James Paveley joined Matravers School in 2012 after a successful career of 29 years with HSBC. His previous experience as a relationship manager helped him to quickly understand school finances and identify where he could make improvements.
James joined ISBL (formerly NASBM) after starting work as an SBM and achieved fellowship in 2018. He is on the ISBL Advisory Panel allowing him to support the excellent work the Institute does.
My responsibility, as SBM in a mid-sized Secondary, is to ensure the money we spend is used in the best way it can be. Within the finance department of the school this means having procedures and systems which are quick and easy and have a strong finance outcome. In this context I have defined “strong finance outcome” as a combination of good financial practise, achieving value for money, reducing risk and having a clear view of the school’s financial position
In the six years I have been in my role, there are many things which we have changed and improved; some were an instant success, some didn’t improve things as expected (so were cancelled) and some took longer than expected to work. To ensure any new financial administration systems are improving you need to consider four factors - whether it will save money, whether it made a task easier, whether it will save time and whether it will make things “better”. Better could mean reducing Fraud risk, clearer MI reporting or more robust record keeping.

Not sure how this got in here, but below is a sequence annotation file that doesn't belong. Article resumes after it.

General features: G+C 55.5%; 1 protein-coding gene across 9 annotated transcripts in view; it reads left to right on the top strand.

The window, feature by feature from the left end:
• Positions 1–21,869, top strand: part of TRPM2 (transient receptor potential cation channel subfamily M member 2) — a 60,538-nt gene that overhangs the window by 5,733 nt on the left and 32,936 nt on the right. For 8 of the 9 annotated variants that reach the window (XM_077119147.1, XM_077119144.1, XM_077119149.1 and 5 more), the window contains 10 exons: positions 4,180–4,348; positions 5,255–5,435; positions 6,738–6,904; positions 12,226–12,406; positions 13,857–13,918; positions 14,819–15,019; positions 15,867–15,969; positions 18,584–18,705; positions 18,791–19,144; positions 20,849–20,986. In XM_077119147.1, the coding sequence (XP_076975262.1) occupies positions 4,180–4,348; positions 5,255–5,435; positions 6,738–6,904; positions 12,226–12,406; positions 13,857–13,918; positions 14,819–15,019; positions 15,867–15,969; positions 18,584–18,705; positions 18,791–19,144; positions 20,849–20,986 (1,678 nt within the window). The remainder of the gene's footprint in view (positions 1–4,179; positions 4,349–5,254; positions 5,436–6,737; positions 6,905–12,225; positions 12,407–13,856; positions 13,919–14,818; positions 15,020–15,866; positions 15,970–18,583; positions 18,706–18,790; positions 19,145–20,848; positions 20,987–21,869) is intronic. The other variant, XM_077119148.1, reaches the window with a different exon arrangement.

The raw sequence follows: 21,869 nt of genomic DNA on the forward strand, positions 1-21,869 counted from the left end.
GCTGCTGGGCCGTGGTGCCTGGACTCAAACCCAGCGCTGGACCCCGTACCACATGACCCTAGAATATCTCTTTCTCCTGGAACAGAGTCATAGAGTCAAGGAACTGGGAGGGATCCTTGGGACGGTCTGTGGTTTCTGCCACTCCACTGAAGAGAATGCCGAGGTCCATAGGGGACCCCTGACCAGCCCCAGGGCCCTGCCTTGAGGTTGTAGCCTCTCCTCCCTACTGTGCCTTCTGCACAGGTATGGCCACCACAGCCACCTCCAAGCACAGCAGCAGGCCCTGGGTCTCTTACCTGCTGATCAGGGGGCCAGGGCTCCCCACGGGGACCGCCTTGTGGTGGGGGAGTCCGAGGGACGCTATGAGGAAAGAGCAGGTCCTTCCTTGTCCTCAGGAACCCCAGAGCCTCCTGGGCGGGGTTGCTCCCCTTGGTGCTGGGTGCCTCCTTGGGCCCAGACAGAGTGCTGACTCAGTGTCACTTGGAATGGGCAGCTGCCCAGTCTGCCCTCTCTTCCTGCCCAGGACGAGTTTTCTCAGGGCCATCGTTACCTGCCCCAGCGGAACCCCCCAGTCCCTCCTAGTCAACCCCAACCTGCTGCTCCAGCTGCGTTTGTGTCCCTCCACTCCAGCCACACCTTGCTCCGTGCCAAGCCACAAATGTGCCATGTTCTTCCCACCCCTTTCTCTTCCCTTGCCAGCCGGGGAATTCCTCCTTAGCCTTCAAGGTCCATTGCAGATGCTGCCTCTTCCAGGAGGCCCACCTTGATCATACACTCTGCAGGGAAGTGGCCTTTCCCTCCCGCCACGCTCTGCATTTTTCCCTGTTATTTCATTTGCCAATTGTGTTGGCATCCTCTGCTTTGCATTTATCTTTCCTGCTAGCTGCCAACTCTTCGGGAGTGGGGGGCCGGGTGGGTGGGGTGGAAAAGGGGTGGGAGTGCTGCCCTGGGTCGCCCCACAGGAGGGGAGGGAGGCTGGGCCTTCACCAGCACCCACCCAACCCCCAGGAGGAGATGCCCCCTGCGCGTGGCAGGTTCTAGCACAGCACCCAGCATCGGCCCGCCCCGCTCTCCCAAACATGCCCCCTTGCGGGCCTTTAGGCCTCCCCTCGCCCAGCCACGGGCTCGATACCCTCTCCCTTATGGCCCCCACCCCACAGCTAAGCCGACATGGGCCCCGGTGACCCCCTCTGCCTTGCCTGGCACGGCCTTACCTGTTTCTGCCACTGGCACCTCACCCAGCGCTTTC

The table below shows some of the changes we have implemented and the impact each had on these four factors.
You will see most of these were not about saving money, but all were helping us to do things better. For me the starting point of change is a better process – saving time or money are a “bonus”.
As well as changing processes there are other things you can do which may help you improve the general administration within the finance function.
Listed below are ten “best practice” ideas. I hope you will find at least some of these useful within your own school.
- Register with a credit checking agency to monitor how your key suppliers are doing. For £200 a year you can monitor and check the status of 100 companies. You can be alerted to when an existing supplier is in difficulties and vet prospective new suppliers.
- Think of the school not just the finance office. In 2017 we put a system in place that increased the work the finance team took to monitor and track trips. We put the students who were going in a “group” in our customer management system. The reason we did this was because the rest of the school benefited. The small amount of extra work in one department created savings across the rest of the school that more than offset this. We saw reduced work in a number of other areas including time updating attendance, contacting parents about the trip and running medical reports.
- Take time to understand what your financial system can do. There is often a lot of features that you might not be aware of that could save you time. Joining the supplier's forum group is often a good way to see how other schools are using the system. The people contributing are very experienced and knowledgeable users who are great at finding ways to do things you might not have been aware of.
- Don’t forget your time costs money. Spending half an hour to save £20 probably isn’t worth it. I want any saving to be at least three times the staff costs (including on-cost) of the person. Where this is interesting is around fundraising events. Does the amount your raise really reflect the cost of putting the event on? If you are doing it for the enjoyment of students, parents or staff that is fine. But be honest about the real cost to the school.